• The average UK household had a weekly disposable income of £201 a week last month, an average of £12 more than in June 2015
  • Annual growth in spending power has remained above £10 a week for 20 consecutive months
  • Wage growth across the UK remained relatively flat (2.2%) but stayed well above the level of essential item inflation (-0.1%)
  • The rate of unemployment across the UK fell to its lowest level (4.9%) in 11 years
  • Across the nation, families in the North East and Wales saw the largest rise in discretionary income over the last quarter, while the West Midlands saw a fall in the rate of spending power growth'
What all of this is proving is that the economy is on the up. Unemployment is down to 4.9%. There is still a way to go, but this is very good news indeed.

Thursday, 4 August 2016

The Northern Powerhouse will go from strength to strength - the new government makes its commitment clear

The appointment of Andrew Percy and the efforts being made in Westminster to accommodate the Local Authorities of the North East is clear. I am certain that this devolution is good news for the North East. I am certain it is going to happen. More details of the progress here:

Wednesday, 3 August 2016

Northumberland Tourism On The Up! Still time to book a staycation up north

We can all agree that Northumberland is a fantastic place to live and visit, and thankfully this is something that others are realising too. Visit Northumberland recently shared the area's tourism statistics for 2015, and there is some very positive news.
Last year we welcomed a total of 9.5 million visitors to Northumberland, an increase of 3% on 2014. These visitors spent 14.8m days with us, which is also up a healthy 4% from last year. What's more:
- 1.7m of our visitors stayed overnight, an increase of 2.8%
- Between them visitors spent a total of £816m, up by 5% on the previous year.
- 11,591 direct jobs were supported by tourism, also up by 4%.
What this all proves is that Northumberland is a county on the up, and one which welcomes visitors both old and new. Tourism is a vital part of the local economy, but should also be seen as a point of pride. Having so many people visit the area is heartening, and it merely reinforces what we already know: that Northumberland is the best county in the country!
For inspiration on where to take any friends or family who are up on a visit, then give the Visit Northumberland website a look - or send them this link, which really does showcase the stunning scenery on our doorstep -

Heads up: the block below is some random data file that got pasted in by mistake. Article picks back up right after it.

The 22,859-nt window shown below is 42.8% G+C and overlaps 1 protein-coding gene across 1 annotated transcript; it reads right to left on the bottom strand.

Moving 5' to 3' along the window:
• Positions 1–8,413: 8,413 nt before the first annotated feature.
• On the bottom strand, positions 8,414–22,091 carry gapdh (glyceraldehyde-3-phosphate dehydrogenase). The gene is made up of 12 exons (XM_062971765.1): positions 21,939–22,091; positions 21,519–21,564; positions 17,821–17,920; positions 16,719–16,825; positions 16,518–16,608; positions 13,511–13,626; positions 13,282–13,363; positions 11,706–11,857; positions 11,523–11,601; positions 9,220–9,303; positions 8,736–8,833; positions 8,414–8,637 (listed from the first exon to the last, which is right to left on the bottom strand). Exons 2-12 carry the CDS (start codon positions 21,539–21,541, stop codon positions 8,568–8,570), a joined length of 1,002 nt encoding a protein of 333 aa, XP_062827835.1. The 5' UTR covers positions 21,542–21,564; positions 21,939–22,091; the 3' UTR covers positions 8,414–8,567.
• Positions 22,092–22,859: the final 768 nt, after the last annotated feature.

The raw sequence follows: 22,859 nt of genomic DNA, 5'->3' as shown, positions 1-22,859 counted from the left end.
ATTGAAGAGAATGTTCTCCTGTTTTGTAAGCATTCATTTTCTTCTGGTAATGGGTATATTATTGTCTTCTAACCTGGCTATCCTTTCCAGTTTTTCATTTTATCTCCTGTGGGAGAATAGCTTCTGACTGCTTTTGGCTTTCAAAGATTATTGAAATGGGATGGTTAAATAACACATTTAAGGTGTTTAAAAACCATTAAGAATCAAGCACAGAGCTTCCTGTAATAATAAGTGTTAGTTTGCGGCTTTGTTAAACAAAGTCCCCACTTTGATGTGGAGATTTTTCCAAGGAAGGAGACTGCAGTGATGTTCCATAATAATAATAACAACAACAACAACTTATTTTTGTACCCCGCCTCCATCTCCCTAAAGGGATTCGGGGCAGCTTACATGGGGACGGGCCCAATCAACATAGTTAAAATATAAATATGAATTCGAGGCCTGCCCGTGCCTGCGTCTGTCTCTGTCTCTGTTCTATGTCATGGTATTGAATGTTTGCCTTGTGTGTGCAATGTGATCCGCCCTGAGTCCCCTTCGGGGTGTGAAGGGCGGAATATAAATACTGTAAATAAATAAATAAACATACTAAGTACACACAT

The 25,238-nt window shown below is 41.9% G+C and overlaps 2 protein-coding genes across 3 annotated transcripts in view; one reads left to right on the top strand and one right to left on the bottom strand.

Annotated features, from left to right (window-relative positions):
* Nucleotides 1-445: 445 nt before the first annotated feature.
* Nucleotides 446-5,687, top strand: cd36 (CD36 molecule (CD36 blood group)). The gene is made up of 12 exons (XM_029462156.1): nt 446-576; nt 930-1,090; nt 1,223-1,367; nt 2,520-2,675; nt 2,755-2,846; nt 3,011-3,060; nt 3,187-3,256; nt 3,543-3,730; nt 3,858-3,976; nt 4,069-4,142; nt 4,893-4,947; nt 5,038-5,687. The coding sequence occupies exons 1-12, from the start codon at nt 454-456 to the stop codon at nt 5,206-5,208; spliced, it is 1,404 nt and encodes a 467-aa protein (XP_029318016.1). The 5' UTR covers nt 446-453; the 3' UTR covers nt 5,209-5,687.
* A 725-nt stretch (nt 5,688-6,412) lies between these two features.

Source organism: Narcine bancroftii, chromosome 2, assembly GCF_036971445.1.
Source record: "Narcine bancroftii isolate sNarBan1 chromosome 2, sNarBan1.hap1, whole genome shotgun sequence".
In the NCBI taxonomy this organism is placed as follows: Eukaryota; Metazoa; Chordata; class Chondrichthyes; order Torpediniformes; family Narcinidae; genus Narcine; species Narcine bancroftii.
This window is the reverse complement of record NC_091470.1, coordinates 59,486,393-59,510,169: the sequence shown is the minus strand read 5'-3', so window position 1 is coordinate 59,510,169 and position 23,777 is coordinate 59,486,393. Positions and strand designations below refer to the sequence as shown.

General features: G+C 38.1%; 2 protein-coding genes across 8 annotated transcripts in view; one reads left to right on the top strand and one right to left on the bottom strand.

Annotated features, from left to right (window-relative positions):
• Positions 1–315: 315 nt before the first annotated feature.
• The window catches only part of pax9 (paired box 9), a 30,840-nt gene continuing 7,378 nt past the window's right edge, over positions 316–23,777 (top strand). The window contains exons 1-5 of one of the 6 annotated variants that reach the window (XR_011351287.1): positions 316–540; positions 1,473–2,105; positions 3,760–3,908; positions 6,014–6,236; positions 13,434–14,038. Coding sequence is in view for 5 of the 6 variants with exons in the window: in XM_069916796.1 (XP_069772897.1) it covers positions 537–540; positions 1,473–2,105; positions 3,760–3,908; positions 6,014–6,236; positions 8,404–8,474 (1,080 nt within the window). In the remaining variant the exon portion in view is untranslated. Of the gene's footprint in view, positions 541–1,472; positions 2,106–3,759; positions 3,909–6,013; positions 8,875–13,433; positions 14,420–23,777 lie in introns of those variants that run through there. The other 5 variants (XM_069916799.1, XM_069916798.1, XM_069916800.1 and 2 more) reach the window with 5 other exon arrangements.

Tuesday, 2 August 2016

Thank you to so many for all your support during the #Ride100 #RideLondon

I cannot thank the organisers, staff, medics, the supporters, my sponsors and all my fellow cyclists who took part in the Ride 100 from the Olympic Oark in Stratford East London to Surrey and back down the Mall. A great experience. Climbed Box Hill. Got cheered down the Mall. Who could ask for more? There were delays due to accidents but medics did a great job in tricky circumstances. Was held up - but next to a barbecue in deepest Surrey and then next to the delicious deli in Dorking. Thanks to them for the delicious emergency sausage roll! My legs felt good throughout and I made it up all hills without stopping. Onwards and upwards to the next Sportive! You can still donate to the 2 Brain Tumour Research charities I supported by going here:

Monday, 1 August 2016

Working in Westminster this week before heading north

I have the task this week to review all correspondence from the 36,000 + letters and emails we get and ensure that everything has been responded to. I have a variety of other meetings in Westminster before I head north later in the week.

Saturday, 30 July 2016

Lynx in Kielder Forest? What are your views? Local consultation meet August 11

There is a proposal to reintroduce lynx to Kielder forest and an engagement / consultation event with locals on the 11th August.
If you want me to make your representations through me then get in contact in the usual way 

Friday, 29 July 2016

Taste Tynedale this weekend - all day Saturday + Sunday - do not miss it!

The ultimate family day out with all the best food and drink, entertainment for all the family, demonstrations and so much more. There will be over 40 traders selling, a beer tent, produce market and great local acts performing.

Thursday, 28 July 2016

It is National Parks week - have you explored Northumberland = the nations best national park?

Still many opportunities to embrace the outdoors, appreciate Hadrians Wall or Vindolanda, or simply bike or hike across the greatest of all landscapes. Get out there this weekend!